Comment of the Day: Learning from Bobby Cox


There are limits, I think, about how much professional sports and professional athletes can teach us. Sports are ultimately best consumed as entertainment. When sports figures actually try to teach us life lessons, they’re usually in the form of really bad, gimmicky business management or motivational books that are better used as kindling for the fire rather than for the mind.

But they can, on occasion, teach by example. Reader DLF thinks Bobby Cox did so, anyway:

Beyond just missing him in the dugout, I’ve been thinking about what I’ve learned from him.

In my professional life, I am a director of a business unit with about 200 employees. They don’t pitch, hit or field, but they have a job to do and I manage that team. From Bobby, I’ve learned that downward loyalty creates upward loyalty. I’ve learned that I should praise my team in public, but not do so too much or it will create unrealistic expectations.

I’ve learned that I should criticize only in private where it may lead to constructive growth without public shaming of the miscreant. I’ve learned that sometimes you have to argue with the umpires — in my case the CEO and board of directors — because they don’t always see what really happened.

I’ve learned that personnel and policy decisions should be made slowly and not changed on a whim. I’ve learned that every member of the team has a role to play and that if they don’t want to play that role, they need to be on another team. I’ve learned that rookies can come in and contribute. I’ve learned that people who are purportedly bit players, if placed in the right role, can find ways to really shine and make all of us better.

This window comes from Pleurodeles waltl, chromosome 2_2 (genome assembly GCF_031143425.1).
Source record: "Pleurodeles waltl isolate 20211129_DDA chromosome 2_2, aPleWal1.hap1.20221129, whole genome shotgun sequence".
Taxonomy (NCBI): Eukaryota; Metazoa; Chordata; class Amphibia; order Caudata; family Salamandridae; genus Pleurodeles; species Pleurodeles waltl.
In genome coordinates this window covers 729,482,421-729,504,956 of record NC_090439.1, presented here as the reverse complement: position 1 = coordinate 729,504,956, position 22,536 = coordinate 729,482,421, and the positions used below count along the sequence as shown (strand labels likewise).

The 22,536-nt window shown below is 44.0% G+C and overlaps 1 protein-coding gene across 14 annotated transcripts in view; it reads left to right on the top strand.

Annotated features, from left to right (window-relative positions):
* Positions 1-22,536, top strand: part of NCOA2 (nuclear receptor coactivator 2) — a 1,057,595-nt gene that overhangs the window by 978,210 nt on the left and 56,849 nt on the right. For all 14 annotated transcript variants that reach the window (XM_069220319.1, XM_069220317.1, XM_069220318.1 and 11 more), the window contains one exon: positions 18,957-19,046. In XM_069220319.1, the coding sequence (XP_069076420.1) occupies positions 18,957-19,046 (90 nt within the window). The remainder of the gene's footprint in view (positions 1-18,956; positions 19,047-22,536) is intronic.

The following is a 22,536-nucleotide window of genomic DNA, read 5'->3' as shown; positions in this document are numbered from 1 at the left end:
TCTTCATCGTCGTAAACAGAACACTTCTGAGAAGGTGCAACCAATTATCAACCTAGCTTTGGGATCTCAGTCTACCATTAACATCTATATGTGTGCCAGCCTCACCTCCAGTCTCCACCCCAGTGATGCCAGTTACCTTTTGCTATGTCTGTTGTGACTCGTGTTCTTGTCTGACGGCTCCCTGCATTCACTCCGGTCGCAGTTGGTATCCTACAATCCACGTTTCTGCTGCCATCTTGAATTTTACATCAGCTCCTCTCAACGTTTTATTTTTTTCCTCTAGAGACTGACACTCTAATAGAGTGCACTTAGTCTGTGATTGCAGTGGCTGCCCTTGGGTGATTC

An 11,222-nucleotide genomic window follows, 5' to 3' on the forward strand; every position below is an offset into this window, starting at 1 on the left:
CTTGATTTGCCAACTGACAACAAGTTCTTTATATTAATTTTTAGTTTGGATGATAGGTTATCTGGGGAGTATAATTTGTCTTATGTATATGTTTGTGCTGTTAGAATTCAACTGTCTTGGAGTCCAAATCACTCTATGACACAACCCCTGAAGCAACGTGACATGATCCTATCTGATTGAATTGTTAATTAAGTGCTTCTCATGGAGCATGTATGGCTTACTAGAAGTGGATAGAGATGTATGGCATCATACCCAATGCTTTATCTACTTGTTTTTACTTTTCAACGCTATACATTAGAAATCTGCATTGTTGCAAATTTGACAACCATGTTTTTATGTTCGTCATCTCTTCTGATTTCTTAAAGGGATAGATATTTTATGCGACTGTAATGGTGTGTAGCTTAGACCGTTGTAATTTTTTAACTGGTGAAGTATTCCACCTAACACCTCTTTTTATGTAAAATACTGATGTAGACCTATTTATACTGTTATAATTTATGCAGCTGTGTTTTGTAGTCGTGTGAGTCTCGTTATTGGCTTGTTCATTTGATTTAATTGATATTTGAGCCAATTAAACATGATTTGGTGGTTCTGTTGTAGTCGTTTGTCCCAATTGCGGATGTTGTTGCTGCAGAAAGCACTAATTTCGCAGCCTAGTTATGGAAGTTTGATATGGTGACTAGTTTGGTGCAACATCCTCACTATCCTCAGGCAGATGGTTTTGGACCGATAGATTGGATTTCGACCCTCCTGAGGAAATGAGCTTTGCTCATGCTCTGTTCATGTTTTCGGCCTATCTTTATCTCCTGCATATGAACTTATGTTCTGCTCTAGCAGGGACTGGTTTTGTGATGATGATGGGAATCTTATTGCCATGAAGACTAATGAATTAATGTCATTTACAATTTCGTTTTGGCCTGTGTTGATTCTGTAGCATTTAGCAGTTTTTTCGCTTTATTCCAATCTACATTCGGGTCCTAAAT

I’ve learned humility in victory and unfortunately I’ve learned restraint in defeat. Unlike Bobby Cox, I’m not one of the best of all time at what I do, but I’m better at it from learning from him.

Thanks Bobby.

Mariners claim Dario Alvarez off waivers from Cubs

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Ryan Divish of the Seattle Times reports that the Mariners have claimed pitcher Dario Alvarez off waivers from the Cubs. The Mariners will option him to Triple-A Tacoma and have him report to minor league camp. Alvarez will serve as bullpen depth for the Mariners.

Alvarez, 29, has  spent parts of four seasons in the majors with the Mets, Braves, and Rangers. He signed with the Cubs as a free agent in November. Across 48 innings of relief, the lefty owns a 5.06 ERA with 61 strikeouts and 22 walks. His spring with the Cubs wasn’t any better, as he yielded six runs on seven hits and six walks with 11 strikeouts in 7 1/3 innings.